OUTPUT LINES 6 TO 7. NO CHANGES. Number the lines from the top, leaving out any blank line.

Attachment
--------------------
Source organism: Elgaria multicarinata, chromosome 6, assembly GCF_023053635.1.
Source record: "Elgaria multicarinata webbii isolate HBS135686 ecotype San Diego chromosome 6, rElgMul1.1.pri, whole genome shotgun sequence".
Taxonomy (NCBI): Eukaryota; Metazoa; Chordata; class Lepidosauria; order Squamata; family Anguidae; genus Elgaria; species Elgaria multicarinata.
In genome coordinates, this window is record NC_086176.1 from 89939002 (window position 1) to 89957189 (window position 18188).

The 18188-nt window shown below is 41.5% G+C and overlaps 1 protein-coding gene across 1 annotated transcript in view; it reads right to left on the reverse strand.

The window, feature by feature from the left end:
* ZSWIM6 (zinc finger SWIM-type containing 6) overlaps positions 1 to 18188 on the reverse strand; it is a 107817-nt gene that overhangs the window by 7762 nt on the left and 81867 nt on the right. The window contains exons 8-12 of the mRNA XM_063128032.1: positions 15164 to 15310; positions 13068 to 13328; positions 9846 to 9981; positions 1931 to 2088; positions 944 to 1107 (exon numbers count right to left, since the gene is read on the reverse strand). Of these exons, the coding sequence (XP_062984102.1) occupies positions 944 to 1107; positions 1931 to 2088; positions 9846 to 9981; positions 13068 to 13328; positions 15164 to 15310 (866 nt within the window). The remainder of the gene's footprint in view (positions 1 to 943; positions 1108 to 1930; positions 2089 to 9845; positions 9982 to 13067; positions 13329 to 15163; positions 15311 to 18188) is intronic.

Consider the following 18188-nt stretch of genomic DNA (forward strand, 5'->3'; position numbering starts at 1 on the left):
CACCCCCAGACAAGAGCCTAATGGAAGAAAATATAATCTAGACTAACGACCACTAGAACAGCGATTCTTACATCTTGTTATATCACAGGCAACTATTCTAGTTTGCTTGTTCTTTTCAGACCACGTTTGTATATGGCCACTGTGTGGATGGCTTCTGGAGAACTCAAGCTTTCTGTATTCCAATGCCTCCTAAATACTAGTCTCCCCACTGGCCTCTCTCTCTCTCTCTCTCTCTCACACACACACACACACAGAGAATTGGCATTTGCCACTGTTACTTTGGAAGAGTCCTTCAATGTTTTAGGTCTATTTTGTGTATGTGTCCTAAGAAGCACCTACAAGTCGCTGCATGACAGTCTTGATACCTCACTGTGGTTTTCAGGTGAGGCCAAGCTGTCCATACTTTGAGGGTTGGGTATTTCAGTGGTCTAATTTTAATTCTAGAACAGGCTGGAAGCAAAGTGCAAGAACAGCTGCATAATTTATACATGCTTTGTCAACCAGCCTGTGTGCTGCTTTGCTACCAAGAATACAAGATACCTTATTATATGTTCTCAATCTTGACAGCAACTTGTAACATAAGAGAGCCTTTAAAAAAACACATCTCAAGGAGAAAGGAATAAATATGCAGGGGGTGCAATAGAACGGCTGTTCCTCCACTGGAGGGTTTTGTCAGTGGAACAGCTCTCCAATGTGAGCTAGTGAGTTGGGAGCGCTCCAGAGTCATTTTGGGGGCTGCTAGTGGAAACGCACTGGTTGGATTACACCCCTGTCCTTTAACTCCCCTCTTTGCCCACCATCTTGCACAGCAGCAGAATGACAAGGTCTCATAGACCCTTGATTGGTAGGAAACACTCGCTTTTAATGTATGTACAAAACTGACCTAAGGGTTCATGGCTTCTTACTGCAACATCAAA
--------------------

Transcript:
The window, feature by feature from the left end:
* ZSWIM6 (zinc finger SWIM-type containing 6) overlaps positions 1 to 18188 on the reverse strand; it is a 107817-nt gene that overhangs the window by 7762 nt on the left and 81867 nt on the right. The window contains exons 8-12 of the mRNA XM_063128032.1: positions 15164 to 15310; positions 13068 to 13328; positions 9846 to 9981; positions 1931 to 2088; positions 944 to 1107 (exon numbers count right to left, since the gene is read on the reverse strand). Of these exons, the coding sequence (XP_062984102.1) occupies positions 944 to 1107; positions 1931 to 2088; positions 9846 to 9981; positions 13068 to 13328; positions 15164 to 15310 (866 nt within the window). The remainder of the gene's footprint in view (positions 1 to 943; positions 1108 to 1930; positions 2089 to 9845; positions 9982 to 13067; positions 13329 to 15163; positions 15311 to 18188) is intronic.